Good Beer Hunting

You’re the Sam Now, Dog — Distribution, Succession at Stake in Deal That Combines Sam Adams and Dogfish Head


Two of the country's biggest breweries are joining forces. Boston Beer Company—makers of Samuel Adams—and Dogfish Head Brewery announced this week they "signed a definitive merger agreement" that will bring the companies together for "approximately" $300 million.

According to a press release announcing the move, the combo is meant to create "a balanced portfolio of leading beer and 'beyond beer' brands at high-end price points, and industry leadership in innovation and quality." But far more is coming together than just two large companies (led, respectively, by brewing icons Jim Koch and Sam Calagione).

Dogfish Head has long stood on the precipice of Big Time Brand status, and is well-known and represented up and down the East Coast. It distributes to 43 states and Washington, D.C., but careful growth has kept it from existing as a fully fledged national brand. A 2015 influx of cash from private equity company LNK Partners helped Dogfish invest $145 million into projects that ranged from new equipment to hospitality and marketing to quadrupling its sales force, pushing the brewery from around 237,000 barrels in 2015 to a goal of about 300,000 BBLs this year.

These are large numbers in the world of beer, but a relatively modest pace of growth for the world of private equity. At face value, $145 million for 63,000 BBLs doesn’t look great (especially when the transactional value of those BBLs was $63M). But taken within the context of all the company has done, including building its Dogfish Inn, spending $5 million to renovate its brewpub space, and upping its employee ranks to around 400, more value was added than just production levels. It’s unclear, however, if that value translates into a return on the original investment for private equity investors. Still, it would seem that that large sum did more to increase the overall value of the Dogfish brand than ramp up production at excessive rates.

It was barely six months ago that the Brewers Association updated its definition of "craft brewer" to seemingly keep Boston Beer in its fold, and the reverberations of that decision, plus ongoing troubles for the company, are part of this move, too. Recent years have shown these two companies on diverging paths, with Boston Beer struggling to find staying power for beer brands like Rebel IPA or Sam ’76. Instead, the company has leaned hard on its non-beer portfolio of Angry Orchard cider, Twisted Tea flavored malt beverages, and Truly Hard Seltzer. Dogfish, however, has been on fire.

Through the first quarter of 2019, Boston Beer's sales measured by market research company IRI’s grocery, convenience, and other stores almost entirely came from non-beer brands. Meanwhile, Dogfish Head beers have grown by an average of almost 13% year-to-year from 2015–2018 in IRI stores. That growth has been led by the wildly successful launch of SeaQuench Ale and a company that’s openly embracing the excitement around an increasingly "better-for-you" portfolio of brands.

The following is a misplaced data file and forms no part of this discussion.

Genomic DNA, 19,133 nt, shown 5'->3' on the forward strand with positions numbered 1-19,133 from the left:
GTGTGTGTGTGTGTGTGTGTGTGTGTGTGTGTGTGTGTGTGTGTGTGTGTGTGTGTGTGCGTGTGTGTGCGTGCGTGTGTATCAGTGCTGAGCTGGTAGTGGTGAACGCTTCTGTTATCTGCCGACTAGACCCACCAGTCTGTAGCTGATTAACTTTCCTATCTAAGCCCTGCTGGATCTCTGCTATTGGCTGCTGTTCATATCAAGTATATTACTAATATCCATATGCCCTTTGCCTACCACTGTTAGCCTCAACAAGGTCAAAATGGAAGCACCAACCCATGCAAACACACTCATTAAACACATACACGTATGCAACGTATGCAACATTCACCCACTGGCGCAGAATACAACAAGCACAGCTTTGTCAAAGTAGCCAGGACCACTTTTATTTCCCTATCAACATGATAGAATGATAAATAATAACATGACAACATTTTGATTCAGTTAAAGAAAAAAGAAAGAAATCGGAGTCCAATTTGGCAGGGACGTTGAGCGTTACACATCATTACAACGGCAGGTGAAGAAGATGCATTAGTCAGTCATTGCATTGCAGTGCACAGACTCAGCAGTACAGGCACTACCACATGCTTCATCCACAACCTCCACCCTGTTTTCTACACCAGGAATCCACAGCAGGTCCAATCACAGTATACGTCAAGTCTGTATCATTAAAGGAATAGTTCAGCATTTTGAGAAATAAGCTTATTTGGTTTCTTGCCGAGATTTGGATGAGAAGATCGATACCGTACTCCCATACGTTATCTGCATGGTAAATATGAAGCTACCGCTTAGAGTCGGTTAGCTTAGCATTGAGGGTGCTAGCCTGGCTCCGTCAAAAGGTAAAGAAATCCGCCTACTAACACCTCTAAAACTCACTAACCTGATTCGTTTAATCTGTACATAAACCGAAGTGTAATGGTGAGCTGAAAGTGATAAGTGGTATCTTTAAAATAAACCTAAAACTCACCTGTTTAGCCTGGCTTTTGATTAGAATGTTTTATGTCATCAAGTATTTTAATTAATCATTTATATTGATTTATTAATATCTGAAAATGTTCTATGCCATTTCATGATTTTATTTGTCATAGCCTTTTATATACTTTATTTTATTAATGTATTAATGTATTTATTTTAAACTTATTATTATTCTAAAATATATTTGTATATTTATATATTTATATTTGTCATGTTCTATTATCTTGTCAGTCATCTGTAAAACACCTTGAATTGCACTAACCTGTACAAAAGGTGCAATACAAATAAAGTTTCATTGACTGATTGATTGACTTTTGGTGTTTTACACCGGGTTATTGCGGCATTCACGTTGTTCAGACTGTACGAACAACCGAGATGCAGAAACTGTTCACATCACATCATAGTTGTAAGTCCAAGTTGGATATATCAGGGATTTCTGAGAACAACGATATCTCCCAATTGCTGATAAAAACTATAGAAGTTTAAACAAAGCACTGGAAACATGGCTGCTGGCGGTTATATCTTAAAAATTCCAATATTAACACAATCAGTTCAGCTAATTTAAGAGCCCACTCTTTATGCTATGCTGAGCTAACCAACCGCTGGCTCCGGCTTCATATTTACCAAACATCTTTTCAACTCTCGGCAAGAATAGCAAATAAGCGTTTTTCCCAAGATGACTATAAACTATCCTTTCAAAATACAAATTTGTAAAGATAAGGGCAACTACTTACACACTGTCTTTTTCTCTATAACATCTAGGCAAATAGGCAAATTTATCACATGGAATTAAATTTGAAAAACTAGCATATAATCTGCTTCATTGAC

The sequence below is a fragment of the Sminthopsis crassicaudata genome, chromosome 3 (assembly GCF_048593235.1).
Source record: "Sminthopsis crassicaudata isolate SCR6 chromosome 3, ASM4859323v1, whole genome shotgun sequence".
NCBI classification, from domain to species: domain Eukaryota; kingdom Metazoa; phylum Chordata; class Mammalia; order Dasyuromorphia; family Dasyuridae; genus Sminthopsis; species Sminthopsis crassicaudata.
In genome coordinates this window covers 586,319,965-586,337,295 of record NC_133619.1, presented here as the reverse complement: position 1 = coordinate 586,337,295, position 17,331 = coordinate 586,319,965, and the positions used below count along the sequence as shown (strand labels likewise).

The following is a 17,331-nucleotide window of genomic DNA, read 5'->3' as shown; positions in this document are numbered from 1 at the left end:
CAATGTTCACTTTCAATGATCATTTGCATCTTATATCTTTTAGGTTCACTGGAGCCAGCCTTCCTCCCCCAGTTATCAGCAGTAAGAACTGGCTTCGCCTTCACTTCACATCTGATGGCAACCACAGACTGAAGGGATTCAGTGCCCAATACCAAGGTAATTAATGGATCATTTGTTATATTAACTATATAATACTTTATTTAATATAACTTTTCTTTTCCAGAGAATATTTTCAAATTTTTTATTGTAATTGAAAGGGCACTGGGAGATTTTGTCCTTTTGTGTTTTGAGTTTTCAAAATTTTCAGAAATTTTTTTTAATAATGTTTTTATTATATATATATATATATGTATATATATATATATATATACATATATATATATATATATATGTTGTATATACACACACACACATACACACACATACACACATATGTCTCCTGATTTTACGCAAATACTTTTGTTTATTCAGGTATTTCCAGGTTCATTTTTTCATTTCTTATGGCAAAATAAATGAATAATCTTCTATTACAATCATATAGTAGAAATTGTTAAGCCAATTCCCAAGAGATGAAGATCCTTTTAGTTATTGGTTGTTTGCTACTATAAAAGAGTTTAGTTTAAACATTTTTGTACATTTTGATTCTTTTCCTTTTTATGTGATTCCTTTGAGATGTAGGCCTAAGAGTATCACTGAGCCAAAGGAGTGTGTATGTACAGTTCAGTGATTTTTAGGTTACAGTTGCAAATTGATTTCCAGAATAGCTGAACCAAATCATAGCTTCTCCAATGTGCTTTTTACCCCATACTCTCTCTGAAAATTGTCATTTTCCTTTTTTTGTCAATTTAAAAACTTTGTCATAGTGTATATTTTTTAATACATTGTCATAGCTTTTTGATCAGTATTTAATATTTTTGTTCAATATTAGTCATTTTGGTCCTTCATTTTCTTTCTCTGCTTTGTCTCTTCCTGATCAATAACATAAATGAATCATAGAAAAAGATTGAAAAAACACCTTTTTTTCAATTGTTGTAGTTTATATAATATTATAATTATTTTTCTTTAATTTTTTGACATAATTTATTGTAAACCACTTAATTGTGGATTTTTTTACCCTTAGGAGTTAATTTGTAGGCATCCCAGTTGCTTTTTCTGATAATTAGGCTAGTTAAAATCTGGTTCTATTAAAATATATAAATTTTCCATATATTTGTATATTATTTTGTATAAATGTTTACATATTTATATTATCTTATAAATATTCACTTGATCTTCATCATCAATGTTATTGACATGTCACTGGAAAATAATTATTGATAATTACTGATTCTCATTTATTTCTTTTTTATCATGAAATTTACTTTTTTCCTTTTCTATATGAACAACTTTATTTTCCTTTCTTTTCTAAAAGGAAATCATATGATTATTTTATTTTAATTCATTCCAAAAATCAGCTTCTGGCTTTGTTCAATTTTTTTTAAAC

Dogfish founders Sam and Mariah Calagione will now act as the largest non-institutional shareholders of Boston Beer stock after Jim Koch, with their shares worth about $127 million. Dogfish will also receive about $173 million, wiping clean that 2015 private equity investment by LNK Partners, which the Calagiones had always said would be bought out.

“In this moment, you either keep your strength by focusing on hyper-local, or you gotta invest a shit ton of money and resources into breaking through the noise of those top-50 brands to go up the ladder of your distributors,” Sam Calagione said on the Brewbound podcast in October 2018. “There is very little opportunity between.”

It was in that conversation that Calagione hinted at a lot of what makes so much sense about this team-up, which started coming together in February of this year, according to Brewbound.

“If you’re a top-80 brewery, you better get ready to build a great sales force, add a lot of people, add a lot of strong marketing plans, or you’re going to go down your distributor’s totem pole and be forced to either go back and retrench and be local and small, or go out of business,” Calagione said on the 2018 Brewbound podcast.

By becoming a partner with Sam Adams, Dogfish Head finally has access to an area that has long eluded it: wild distribution growth. Despite its floundering off-premise numbers, there’s no denying Sam Adams’ wide-ranging footprint. Make a stop at any airport bar and you’d be hard-pressed to find a tap list that doesn’t include the iconic revolutionary hero logo. Dogfish, which Calagione says sells 99% of its beer through distributors, just got access to a market unlike anything it’s had before.

It seems hard to believe it was just eight years ago that Dogfish Head had to pull distribution from Tennessee, Indiana, Wisconsin, and Rhode Island because demand was outstripping supply. Dogfish returned to those states in 2013 and has been on an unstoppable march since. Lately, it can seemingly do no wrong.

Having additional paths to market is great for Dogfish, and there’s an ideal product synergy for Boston Beer, too. Flagship Boston Lager may be a mainstay at major accounts, but Sam Adams has long missed the opportunity to succeed within one of the most important movements in American beer: the IPA. Despite having one of the biggest debuts in the history of beer, Sam Adams’ Rebel IPA has effectively been abandoned, and the beer lost 60% of IRI sales volume from 2015–2018. Dogfish, meanwhile, has purposefully capped production levels of its 60 Minute IPA.

In an interview with the Boston Business Journal, Koch said Boston Beer will be able to bring Dogfish Head into places it hasn't existed before. On the flip side, Dogfish's innovative streak will help further push Boston Beer's brands, including on the hospitality side. Boston Beer has finally begun to take advantage of an own-premise taproom model, and added Sam Adams taprooms in Boston and Cincinnati within the last year.

"I think there’s a lot of soft synergies between two management teams that like and enjoy each other’s company and are both very dynamic and creative," Koch told the outlet.

What makes this deal feel different from something like Brooklyn Brewery-21st Amendment, or Artisanal Brewing Ventures’ conglomeration of Victory, Southern Tier, and Sixpoint, is that both companies are getting something they clearly need. Dogfish gets money and access to market, while Boston Beer now has a partner that excels at creating new and innovative products. Both will also benefit from having larger-than-life American craft beer icons (both in terms of their founders and brands) at the helm.